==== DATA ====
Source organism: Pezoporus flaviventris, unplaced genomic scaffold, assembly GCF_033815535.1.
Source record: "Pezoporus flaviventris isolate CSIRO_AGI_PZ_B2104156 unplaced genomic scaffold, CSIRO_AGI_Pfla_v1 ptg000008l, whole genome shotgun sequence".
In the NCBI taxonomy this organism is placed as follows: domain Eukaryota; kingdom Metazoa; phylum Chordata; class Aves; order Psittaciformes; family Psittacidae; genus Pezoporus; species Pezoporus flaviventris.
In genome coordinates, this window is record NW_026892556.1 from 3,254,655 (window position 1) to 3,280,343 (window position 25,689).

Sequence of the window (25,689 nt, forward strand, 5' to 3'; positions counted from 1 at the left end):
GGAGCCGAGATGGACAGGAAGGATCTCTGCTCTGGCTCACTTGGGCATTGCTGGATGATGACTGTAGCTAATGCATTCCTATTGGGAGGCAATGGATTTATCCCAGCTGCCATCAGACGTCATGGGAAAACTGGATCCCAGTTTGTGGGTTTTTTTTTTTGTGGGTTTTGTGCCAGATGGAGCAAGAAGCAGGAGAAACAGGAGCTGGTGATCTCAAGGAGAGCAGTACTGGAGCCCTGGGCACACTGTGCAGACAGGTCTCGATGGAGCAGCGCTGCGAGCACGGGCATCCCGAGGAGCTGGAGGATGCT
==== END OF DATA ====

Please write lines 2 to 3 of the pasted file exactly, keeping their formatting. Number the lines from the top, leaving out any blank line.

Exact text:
Source record: "Pezoporus flaviventris isolate CSIRO_AGI_PZ_B2104156 unplaced genomic scaffold, CSIRO_AGI_Pfla_v1 ptg000008l, whole genome shotgun sequence".
In the NCBI taxonomy this organism is placed as follows: domain Eukaryota; kingdom Metazoa; phylum Chordata; class Aves; order Psittaciformes; family Psittacidae; genus Pezoporus; species Pezoporus flaviventris.